The real hit came at end of third quarter 2007 when total delinquencies (two months or more) on fixed-rate first mortgages hit $13.7 million, up over 3,500% over the previous quarter. And for end of third quarter 2007 total delinquencies (two months or more) on adjustable-rate first mortgages hit $29.5 million, up 535% from previous quarter. C&D loans are included in delinquent real estate figures, according to NCUA.
The knocks to the business lending portfolio have also helped to drive the credit union's return on assets down to negative 0.22%, versus the peer average of 0.73%.
While Texas Commissioner Feeney could not comment as to whether the agency had taken formal or informal regulatory action against the credit union citing confidentiality, he did tell Credit Union Times, "We're working closely with Texans to address their C&D loans." Feeney confirmed those accounted for a good percentage of the failed loans at the credit union.
He added that his agency is also working with NCUA, which the federal regulator confirmed. When asked whether formal or informal regulatory action has been taken against the credit union, NCUA stated that no formal action has been taken.
"I'm not sure I would say this is a trend in Texas, but I would say it's fairly consistent with what's been happening across the country," Feeney said. While he admitted the credit union has had some trouble with its C&D loans, he said it was fairly new to the business so the scenario is not critical.
Texans' business seemed to be soaring along. Loan income more than doubled from the end of first quarter 2007 to the end of second quarter, jumping from $21.5 million to $44.3 million, and from second quarter to third quarter it jumped 54% to $68.3 million. By the end of the fourth quarter 2007, it grew by another 35% to $100 million.
However, loan income plunged 75% from end of
2007 to end of first quarter 2008, from $100 million to $22.6 million.
At the same time, in 2007, from the end of the first quarter to end of the third quarter the allowance for loan and lease losses grew by 52%, from $7.7 million to $11.7 million. "Other reserves" plummeted from $2.2 million at the end of the first quarter 2007 to a negative $1.5 million at year-end, a 168% drop. Other reserves continued to deteriorate in 2008, moving from negative $1.5 million at year-end to negative $2.4 million at the end of first quarter 2008.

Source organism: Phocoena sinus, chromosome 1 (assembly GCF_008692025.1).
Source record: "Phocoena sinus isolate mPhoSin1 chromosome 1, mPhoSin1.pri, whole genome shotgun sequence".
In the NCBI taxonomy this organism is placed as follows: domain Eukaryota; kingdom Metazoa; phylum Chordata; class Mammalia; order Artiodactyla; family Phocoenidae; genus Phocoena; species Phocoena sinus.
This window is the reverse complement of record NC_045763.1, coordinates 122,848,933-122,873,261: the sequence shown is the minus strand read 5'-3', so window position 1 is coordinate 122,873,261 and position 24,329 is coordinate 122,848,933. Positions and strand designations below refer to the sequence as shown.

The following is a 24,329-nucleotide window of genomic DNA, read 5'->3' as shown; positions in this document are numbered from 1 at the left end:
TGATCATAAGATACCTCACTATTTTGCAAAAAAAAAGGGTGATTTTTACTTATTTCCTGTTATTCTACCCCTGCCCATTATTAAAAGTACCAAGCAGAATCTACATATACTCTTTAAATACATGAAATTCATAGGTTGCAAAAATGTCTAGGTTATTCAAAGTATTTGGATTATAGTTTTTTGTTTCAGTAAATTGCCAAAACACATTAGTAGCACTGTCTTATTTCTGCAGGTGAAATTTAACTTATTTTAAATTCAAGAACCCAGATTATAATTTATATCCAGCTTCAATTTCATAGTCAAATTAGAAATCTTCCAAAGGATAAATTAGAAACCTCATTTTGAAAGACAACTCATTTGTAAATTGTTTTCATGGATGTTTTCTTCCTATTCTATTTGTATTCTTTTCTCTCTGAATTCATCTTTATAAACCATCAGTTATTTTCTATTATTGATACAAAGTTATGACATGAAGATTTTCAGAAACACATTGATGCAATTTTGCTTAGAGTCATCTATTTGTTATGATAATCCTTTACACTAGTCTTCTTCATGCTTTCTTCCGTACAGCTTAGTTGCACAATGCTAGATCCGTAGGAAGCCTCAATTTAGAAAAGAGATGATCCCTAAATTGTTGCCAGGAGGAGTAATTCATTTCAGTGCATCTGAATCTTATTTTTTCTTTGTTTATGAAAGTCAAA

Overall, the credit unions net worth still stands at 9.17% as of March 2008, but net worth growth was negative 2.24% annualized. Loan growth was a negative 7.29% annualized. As of end of the first quarter 2008, Texans CU showed $104.4 million in unfunded commitments on C&D loans and $16 million in other unfunded member business loans.
The credit union has also been hit with lawsuits alleging the credit union is avoiding paying out on loans and is defaming former employees, according to Dallas Business Journal.
"Texans had a suit against a borrower to enforce the terms of a loan," said Executive Vice President Davis. "The legal response of this borrower included many false statements about their relationship with Texans, including ones that indicated Texans was not disbursing loan payments according to the terms of our agreements. This statement was and is false. As you know, statements of all kinds are made by defendants in legal suits."